The LTI 1.1.1 specification includes 2 sets of elements that are used by a tool provider to figure out the context of a launch:
- tool_consumer_instance (_guid, _name, _description, _url and _contact_email…that last if you are really desparate)
- context (_id, _type, _title, and _label)
We can think of the context_id as as the class id. But the specification describes tool_consumer_instance_guid like this:
This is a unique identifier for the TC [tool consumer]. A common practice is to use the DNS [i.e. a domain name rather than a traditional GUID] of the organization or the DNS of the TC instance. If the organization has multiple TC instances, then the best practice is to prefix the domain name with a locally unique identifier for the TC instance. In the single-tenancy case, the tool consumer data can be often be derived from the oauth_consumer_key. In a multi-tenancy case this can be used to differentiate between the multiple tenants within a single installation of a Tool Consumer. This parameter is strongly recommended in systems capable of multi-tenancy.
Unfortunately, the ambiguity of what the tool_consumer_instance represents causes a real problem for providers in K-12 education. The tools and content that they provide are often differentiated for the specific state, district, and school where they are being consumed. For example, they might show different state standard correlations to teachers in Alabama than they would to teachers in Oregon. And providers that control access to their tools or content need to figure out if the launch is authorized. In K-12 education, the customer can be the state DOE, a district (or group of districts), a school, or even the classroom teacher.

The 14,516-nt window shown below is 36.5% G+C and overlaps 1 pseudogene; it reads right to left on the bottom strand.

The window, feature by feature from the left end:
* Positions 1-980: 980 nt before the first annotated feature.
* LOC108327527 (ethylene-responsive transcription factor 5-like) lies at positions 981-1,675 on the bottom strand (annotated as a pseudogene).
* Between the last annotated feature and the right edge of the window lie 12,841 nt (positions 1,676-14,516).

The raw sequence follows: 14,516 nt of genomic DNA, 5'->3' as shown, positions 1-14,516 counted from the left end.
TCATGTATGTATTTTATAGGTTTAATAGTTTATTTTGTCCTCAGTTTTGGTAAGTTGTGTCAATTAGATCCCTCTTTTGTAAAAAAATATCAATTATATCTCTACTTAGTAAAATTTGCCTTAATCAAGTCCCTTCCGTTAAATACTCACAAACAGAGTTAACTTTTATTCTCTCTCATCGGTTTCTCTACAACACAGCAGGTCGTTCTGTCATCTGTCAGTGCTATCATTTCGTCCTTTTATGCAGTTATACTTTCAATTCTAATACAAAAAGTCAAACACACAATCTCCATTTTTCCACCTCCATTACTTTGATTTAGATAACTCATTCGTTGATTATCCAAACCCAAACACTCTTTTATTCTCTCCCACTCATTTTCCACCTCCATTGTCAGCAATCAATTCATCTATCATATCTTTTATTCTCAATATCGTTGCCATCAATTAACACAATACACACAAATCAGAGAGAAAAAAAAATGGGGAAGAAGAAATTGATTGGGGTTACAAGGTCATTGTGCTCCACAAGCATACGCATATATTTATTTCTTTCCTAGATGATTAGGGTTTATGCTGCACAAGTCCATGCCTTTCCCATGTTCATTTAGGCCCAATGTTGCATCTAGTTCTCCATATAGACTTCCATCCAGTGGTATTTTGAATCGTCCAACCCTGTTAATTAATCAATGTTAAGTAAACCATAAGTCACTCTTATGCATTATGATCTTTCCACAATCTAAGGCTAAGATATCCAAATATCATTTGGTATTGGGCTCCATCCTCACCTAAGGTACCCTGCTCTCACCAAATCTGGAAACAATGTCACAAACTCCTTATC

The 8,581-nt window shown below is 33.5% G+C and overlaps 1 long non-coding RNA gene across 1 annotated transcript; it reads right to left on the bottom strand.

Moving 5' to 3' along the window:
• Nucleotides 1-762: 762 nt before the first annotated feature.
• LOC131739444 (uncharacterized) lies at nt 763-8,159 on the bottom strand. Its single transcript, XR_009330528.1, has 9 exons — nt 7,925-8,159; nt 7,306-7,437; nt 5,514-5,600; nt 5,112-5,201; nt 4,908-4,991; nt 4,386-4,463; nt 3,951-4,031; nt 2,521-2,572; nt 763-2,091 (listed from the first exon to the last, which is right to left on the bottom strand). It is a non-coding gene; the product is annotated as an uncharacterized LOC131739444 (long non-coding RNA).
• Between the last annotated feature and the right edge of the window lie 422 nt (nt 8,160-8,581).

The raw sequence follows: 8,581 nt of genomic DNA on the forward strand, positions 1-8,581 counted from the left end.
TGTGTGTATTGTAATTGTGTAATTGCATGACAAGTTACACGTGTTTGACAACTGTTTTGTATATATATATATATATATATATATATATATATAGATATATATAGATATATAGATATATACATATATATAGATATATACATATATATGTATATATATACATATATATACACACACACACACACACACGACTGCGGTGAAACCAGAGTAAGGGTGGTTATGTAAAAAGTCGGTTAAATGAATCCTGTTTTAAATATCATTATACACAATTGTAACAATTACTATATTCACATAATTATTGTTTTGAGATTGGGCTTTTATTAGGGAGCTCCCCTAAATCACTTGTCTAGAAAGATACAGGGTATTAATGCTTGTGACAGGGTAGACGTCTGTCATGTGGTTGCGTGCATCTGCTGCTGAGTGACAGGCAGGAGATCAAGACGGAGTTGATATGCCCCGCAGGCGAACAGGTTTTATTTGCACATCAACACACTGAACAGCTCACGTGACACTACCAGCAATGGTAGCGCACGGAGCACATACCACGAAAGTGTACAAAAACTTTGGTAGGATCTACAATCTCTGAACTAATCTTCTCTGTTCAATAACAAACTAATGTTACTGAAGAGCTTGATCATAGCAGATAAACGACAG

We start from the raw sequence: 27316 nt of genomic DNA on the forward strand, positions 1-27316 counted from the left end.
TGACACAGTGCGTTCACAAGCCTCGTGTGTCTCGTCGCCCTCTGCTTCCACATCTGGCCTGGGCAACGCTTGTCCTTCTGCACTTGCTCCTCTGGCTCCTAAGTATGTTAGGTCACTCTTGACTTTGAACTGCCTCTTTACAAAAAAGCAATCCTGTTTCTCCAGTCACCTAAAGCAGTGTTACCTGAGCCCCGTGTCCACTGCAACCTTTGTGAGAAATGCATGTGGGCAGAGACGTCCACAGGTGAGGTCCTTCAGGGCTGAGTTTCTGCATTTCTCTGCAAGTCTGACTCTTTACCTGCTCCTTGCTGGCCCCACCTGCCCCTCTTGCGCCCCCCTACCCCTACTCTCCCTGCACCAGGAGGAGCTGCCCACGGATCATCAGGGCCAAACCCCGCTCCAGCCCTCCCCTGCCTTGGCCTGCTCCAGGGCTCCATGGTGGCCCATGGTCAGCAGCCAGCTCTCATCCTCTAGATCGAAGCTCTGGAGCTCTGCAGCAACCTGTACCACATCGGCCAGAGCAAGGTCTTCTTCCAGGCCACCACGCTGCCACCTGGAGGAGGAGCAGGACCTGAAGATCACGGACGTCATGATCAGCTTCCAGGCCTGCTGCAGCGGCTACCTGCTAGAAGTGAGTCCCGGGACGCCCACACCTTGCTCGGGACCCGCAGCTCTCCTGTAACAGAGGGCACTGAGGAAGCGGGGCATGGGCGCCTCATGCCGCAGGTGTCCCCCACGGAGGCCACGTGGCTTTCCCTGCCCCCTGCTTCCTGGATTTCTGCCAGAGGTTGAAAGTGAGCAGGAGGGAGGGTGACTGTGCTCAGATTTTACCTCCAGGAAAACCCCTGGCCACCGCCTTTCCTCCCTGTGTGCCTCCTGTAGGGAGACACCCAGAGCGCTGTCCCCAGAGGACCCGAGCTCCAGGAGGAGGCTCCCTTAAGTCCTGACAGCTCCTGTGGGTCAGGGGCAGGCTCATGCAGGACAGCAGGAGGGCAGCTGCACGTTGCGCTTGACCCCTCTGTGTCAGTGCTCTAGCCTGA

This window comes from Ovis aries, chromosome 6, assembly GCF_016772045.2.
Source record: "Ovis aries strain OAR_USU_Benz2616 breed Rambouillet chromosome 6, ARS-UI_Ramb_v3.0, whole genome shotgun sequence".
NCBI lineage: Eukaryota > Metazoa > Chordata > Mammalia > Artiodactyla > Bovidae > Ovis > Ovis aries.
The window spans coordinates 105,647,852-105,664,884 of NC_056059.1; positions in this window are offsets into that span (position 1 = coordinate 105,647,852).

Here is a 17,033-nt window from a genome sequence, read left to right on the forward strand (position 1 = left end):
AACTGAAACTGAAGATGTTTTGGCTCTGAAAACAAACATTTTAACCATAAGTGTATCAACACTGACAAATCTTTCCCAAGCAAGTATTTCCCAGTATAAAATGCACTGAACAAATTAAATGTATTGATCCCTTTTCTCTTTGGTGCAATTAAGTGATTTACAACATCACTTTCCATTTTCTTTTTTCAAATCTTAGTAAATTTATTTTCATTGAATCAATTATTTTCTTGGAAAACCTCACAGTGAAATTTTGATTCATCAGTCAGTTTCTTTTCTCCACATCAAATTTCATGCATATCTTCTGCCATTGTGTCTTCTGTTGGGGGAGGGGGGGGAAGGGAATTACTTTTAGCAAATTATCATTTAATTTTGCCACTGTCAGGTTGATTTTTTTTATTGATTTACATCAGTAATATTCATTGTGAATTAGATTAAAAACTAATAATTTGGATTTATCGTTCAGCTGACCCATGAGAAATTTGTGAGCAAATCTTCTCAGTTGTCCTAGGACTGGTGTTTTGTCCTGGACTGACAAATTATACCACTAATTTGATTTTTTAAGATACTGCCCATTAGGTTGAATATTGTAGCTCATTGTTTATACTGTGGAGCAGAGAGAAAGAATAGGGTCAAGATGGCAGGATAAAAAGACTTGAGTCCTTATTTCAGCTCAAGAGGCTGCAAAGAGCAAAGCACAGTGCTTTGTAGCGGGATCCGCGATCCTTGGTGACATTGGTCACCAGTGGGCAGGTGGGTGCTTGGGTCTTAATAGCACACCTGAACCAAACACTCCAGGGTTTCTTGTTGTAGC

To solve both of those problems for the provider, K-12 tool consumers should send enough information for the provider to figure out if they can grant access to the learning object and which version to present. The Consumer web site does this by sending the state, LEA (general form of a U.S. school district) and school with each launch. To ensure that providers know which state, LEA and school the Consumer web site is talking about, it uses data from the Elementary/Secondary Information System (ElSi) of the National Center for Education Statistics (NCES).
The LTI specification says that if a tool consumer “wants to extend [the Basic Launch Data], they should prefix all fields not described herein with ‘ext_'”. Therefore, the Consumer web site introduces 6 optional context parameters:
The state abbreviation which is a key value in the data that ElSi provides. For example, “OR”.
The name of the state. For example, “Oregon”.
The NCES id and/or the State DOE id for the LEA. If both are included, they are separated by a comma. For example, “nces.ed.gov:4101920,ext_context_state:00000000002243”.
The name of the LEA. For example, “BEAVERTON SD 48J”.
The NCES id and/or the LEA id for the school. If both are included, they are separated by a comma. For example, “nces.ed.gov:410192000554,ext_context_lea:00000000000000001320”.
The name of the school. For example, “WESTVIEW HIGH SCHOOL”.
Given this additional context information, providers can authorize access to their tools and content; and appropriately differentiate the student and teacher experience.
As always the source code is checked in to CodePlex. In particular, see the AddExtendedParameters in AssignmentController and Readme.txt in the App_Data folder.